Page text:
Celebrate Small Wins

I just read a short but valuable article on the TED blog, titled “How to make your small wins work for you”. What Mehrnaz Bassiri says in these couple of paragraphs is so true:

“The problem, says Bassiri, doesn’t lie in the puniness of our accomplishments but in the outsized nature of our expectations. Whether in the news media or in our friends’ and family members’ social media posts, we’ve gotten habituated to seeing major successes — the video from an unknown musician that goes viral and scores them a spot on Beyonce’s tour, the unhealthy person who loses half their body weight and completes the Ironman, the company started by college students in a garage that gets sold for an eye-watering amount.

These stories “have programmed our thoughts and desires to want and expect the same kind of results in our own lives,” says Bassiri. “We’ve started to measure our progress on an oversized scale.” So instead of recognizing our small triumphs for what they are, we view them as failures.”

If we set goals for ourselves, instead of only recognizing our progress when crossing a specific point, or after a major “win” (which sometimes feels like it will never come), we should rather celebrate the small milestones we make along the way. Because it’s those small milestones or steps toward our goals or dreams that take us closer to them.

I’m most certainly one of those with super high expectations of myself, and get discouraged quickly and easily if I don’t see any major progress in a goal, project or  change I want to make. I become blind to the small bits of progress I do make, because it’s just “not good enough”, or “it doesn’t count”. But it is good enough. It does count. And I’m going to take note of all my smalls wins, as the article suggests.

I highly recommend giving this a read:
https://ideas.ted.com/how-to-make-your-small-wins-work-for-you/

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Death Raises So Many Questions

My grandmother (mom’s mother) passed away on Saturday at the age of 94. She’s been sick for many years and confined to a wheelchair, but no one ever heard her complain. Her husband, my grandfather, passed away about two years ago. He was a bastard. The things he used to do to his children and wife are horrific. Yet, she stayed with him until he died. They were catholic, so she didn’t believe in divorce. This is something that has frustrated and angered me for a long time. She lived in Portugal, so I didn’t get to see her very often. But she had a special place in my heart.

She was always smiling and laughing, even when she was in pain. She’d ask me tons of questions, and was always interested in my life and what I was saying. Her English wasn’t great, so communicating with her wasn’t easy. I didn’t always understand what she was asking or saying, but she was so patient and never got annoyed. My mom told me that when I was a kid, I was convinced my grandmother was an angel. I was shy around her and didn’t speak to her, but would stare at her in fascination.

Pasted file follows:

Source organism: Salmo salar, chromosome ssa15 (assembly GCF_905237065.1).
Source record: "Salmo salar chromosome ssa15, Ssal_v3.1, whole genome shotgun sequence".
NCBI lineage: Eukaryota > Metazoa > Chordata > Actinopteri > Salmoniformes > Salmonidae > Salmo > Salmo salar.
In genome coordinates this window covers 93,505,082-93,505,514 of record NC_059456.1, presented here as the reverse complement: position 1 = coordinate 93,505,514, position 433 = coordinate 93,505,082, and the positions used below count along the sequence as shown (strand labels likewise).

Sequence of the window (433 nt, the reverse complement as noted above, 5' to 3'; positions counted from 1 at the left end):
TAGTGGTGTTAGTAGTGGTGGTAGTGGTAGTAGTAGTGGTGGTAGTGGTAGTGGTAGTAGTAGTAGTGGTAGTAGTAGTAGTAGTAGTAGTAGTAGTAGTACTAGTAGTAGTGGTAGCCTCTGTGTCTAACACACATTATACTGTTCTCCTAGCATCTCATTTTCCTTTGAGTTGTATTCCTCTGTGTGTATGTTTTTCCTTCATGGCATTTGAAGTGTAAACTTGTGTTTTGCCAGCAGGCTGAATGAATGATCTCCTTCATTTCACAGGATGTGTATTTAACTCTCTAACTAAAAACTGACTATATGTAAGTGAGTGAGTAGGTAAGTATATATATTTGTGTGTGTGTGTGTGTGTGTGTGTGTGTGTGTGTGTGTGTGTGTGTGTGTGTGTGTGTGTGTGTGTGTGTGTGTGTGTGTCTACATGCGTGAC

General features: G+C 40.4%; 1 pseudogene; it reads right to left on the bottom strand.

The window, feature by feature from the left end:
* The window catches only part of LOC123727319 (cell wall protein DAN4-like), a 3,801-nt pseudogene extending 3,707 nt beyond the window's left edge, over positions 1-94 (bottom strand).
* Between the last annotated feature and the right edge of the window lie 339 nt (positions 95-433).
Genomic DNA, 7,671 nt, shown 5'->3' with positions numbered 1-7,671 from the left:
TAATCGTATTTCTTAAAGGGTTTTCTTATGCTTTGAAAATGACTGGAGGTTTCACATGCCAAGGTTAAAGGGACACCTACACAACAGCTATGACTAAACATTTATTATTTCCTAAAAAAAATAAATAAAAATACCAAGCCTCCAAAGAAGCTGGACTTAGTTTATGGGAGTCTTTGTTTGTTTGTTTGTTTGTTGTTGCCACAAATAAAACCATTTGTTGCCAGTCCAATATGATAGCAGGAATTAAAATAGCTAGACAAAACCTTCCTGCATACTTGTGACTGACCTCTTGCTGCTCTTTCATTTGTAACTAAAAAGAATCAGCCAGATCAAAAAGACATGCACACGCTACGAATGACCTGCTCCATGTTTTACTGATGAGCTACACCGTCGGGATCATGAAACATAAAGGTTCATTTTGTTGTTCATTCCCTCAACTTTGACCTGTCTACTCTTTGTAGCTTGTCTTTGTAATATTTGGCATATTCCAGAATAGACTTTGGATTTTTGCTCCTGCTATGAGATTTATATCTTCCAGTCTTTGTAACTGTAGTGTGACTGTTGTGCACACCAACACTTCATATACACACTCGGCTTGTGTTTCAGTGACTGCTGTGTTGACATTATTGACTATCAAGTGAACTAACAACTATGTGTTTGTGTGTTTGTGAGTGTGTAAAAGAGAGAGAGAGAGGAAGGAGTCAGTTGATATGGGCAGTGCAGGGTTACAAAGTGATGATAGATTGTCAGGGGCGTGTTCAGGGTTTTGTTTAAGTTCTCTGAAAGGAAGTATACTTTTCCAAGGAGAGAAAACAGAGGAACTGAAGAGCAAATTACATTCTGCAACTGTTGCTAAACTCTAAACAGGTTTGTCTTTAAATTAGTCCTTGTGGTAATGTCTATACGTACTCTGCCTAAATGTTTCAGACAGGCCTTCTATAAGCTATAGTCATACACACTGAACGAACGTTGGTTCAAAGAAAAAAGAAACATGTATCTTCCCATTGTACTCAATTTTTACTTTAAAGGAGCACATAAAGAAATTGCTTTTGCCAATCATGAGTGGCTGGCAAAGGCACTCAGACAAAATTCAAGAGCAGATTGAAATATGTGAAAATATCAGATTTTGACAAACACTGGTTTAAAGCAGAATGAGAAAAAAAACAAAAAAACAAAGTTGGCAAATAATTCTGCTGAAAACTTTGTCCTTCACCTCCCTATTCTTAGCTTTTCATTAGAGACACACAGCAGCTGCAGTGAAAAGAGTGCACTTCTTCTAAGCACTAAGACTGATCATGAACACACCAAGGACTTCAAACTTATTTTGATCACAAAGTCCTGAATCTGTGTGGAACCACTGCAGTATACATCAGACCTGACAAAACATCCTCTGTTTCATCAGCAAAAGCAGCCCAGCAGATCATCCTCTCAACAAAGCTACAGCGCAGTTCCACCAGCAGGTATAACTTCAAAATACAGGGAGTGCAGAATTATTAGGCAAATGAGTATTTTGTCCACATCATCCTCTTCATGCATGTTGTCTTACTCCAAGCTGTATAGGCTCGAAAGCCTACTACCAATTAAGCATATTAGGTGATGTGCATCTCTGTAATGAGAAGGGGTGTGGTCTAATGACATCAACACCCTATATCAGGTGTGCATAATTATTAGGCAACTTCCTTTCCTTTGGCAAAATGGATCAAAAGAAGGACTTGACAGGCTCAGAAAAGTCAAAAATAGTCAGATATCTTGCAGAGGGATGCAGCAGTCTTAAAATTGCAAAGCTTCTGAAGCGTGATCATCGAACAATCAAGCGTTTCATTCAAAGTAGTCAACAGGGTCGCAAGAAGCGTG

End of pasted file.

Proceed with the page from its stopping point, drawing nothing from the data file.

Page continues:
Two of my uncles lived with her. She took care of them because they were unable to take care of themselves. One of my uncles was diagnosed with Schizophrenia, and has a brain injury apparently caused by my mom’s father. The other is Autistic. They aren’t young anymore either. So I don’t know what’s going to happen to them now that she’s gone. I have another uncle in Portugal who can help them (he’s independent), but I’m not sure whether he’ll be able to take care of them the way they need. He’s also autistic, on the “high functioning” end apparently, but has a lot of his own struggles to deal with.

Since I got the news about my grandmother on Saturday, I’ve had a lot of questions running through my mind. About life. About death. One that I’m really curious about is how does someone who has been through so much and has hardly ever had a “break” from shit, make it to that age? What makes these people so strong and resilient? Was it that she became stronger through the years and bounced back over and over again, is it genetic, or is it (and this is what I suspect) that she had all those people to take care of, and that’s what kept her hanging on? I don’t think there’s a simple answer, or that I’ll ever really know.

I can’t see myself living for that long. Most days I feel like my days are already numbered and coming to an end soon. My mom feels the same way I do. Throughout the years she has mentioned how she feels she won’t be around much longer. Whenever she makes it to another birthday she’s genuinely surprised. This has caused a lot of distress in me when she’d talk this way, but on the other hand I also understand.